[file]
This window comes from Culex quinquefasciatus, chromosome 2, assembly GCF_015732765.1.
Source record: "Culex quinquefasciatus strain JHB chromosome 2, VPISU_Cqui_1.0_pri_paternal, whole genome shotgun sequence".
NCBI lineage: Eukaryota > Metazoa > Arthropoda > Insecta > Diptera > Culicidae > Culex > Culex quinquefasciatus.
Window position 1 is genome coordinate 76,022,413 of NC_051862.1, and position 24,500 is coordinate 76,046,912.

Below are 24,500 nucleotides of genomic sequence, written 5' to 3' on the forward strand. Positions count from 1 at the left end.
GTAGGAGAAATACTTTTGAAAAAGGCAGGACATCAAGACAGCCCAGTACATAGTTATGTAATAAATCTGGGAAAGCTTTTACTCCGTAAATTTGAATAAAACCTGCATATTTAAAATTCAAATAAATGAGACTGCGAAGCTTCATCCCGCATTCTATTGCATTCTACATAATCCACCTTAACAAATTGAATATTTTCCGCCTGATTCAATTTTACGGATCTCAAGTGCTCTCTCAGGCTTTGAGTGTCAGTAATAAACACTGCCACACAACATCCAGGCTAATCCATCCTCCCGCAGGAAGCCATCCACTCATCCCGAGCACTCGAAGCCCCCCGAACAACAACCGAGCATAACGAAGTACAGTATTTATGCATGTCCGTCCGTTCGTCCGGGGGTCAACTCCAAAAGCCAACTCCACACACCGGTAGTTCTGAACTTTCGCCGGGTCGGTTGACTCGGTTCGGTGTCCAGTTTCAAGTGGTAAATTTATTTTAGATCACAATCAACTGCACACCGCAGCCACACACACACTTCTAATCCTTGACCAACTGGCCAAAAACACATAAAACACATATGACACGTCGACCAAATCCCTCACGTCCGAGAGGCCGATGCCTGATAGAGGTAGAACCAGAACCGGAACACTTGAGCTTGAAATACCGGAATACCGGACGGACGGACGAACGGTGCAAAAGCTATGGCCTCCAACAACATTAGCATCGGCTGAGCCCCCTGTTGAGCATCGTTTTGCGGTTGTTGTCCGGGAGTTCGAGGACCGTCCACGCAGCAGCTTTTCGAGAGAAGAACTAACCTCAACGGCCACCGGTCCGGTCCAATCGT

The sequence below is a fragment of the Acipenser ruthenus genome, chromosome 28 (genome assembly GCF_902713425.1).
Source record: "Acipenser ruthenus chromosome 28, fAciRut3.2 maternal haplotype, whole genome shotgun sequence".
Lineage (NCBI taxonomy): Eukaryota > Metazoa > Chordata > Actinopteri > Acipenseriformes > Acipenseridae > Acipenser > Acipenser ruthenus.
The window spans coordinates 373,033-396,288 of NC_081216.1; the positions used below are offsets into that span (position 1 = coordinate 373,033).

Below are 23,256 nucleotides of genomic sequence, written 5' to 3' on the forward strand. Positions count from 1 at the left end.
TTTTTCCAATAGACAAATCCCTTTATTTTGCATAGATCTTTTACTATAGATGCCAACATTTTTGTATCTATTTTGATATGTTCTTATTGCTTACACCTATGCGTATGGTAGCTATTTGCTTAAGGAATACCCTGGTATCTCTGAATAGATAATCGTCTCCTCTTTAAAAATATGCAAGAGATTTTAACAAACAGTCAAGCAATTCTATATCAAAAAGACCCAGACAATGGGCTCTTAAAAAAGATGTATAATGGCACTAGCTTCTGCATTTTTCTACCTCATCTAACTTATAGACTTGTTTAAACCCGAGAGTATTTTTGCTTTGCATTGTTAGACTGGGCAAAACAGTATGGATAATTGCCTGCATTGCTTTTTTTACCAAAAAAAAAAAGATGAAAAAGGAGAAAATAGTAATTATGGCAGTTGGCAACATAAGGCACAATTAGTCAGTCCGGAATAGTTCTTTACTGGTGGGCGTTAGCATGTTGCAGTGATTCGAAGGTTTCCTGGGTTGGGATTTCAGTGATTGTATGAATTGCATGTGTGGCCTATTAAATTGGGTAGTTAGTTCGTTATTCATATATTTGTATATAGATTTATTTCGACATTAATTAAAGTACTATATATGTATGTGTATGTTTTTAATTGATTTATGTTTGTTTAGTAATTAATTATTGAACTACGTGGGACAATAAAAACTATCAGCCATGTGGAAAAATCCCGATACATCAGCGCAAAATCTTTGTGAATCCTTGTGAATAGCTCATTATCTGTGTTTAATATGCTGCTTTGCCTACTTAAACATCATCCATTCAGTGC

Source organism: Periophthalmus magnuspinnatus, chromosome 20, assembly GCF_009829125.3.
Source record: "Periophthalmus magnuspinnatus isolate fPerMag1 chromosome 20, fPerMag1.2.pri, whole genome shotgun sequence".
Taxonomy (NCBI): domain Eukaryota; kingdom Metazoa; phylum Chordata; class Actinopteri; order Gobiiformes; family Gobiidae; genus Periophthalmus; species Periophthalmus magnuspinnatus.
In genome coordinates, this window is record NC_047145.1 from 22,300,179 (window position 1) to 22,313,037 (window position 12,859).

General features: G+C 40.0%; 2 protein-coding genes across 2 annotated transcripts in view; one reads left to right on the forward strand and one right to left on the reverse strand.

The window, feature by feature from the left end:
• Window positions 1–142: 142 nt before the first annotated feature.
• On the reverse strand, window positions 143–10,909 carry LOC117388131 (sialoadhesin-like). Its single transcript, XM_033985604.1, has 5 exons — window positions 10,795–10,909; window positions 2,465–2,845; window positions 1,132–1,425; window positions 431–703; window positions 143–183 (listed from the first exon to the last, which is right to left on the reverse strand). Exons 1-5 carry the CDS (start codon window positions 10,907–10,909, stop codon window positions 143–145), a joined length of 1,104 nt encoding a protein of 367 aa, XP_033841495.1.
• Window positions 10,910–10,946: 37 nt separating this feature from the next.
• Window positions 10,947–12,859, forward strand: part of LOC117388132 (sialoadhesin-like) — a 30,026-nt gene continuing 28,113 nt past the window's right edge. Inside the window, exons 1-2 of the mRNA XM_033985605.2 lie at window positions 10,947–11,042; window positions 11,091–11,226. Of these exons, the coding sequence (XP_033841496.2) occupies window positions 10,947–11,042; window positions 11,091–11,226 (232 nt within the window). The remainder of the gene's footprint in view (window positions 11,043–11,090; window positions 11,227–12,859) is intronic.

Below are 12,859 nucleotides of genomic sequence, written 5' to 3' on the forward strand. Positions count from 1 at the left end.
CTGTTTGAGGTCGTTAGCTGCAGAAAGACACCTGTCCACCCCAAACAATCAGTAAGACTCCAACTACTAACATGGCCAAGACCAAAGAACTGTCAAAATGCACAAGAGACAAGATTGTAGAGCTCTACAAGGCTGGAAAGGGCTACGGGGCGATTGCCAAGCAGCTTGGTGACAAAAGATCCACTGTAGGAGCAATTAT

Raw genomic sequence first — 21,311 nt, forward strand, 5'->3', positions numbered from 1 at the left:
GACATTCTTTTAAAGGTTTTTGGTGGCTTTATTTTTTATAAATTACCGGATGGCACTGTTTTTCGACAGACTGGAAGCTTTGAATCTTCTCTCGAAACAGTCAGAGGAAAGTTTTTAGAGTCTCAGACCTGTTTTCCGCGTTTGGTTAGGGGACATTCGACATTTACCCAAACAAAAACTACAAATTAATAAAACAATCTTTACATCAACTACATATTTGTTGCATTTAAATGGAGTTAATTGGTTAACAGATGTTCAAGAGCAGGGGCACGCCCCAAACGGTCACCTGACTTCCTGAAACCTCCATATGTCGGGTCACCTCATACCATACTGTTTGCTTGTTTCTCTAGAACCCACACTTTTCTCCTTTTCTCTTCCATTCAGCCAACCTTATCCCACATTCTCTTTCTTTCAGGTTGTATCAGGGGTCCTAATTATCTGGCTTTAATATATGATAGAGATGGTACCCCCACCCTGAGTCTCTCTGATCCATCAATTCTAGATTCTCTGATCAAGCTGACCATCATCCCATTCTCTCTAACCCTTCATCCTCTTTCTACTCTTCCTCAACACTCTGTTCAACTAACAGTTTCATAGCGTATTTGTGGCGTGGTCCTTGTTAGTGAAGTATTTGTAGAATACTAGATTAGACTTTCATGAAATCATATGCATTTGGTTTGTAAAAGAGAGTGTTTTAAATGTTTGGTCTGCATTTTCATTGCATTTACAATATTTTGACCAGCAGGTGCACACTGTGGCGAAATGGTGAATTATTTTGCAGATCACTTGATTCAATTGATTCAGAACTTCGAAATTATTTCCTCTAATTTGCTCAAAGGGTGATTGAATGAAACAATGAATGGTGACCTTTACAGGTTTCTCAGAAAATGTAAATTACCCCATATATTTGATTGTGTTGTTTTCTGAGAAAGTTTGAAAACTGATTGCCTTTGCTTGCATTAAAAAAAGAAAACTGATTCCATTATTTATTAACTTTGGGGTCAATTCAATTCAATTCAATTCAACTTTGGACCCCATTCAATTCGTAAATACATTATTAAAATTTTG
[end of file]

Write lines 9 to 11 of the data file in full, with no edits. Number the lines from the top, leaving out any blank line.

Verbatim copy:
Lineage (NCBI taxonomy): Eukaryota > Metazoa > Chordata > Actinopteri > Acipenseriformes > Acipenseridae > Acipenser > Acipenser ruthenus.
The window spans coordinates 373,033-396,288 of NC_081216.1; the positions used below are offsets into that span (position 1 = coordinate 373,033).

Below are 23,256 nucleotides of genomic sequence, written 5' to 3' on the forward strand. Positions count from 1 at the left end.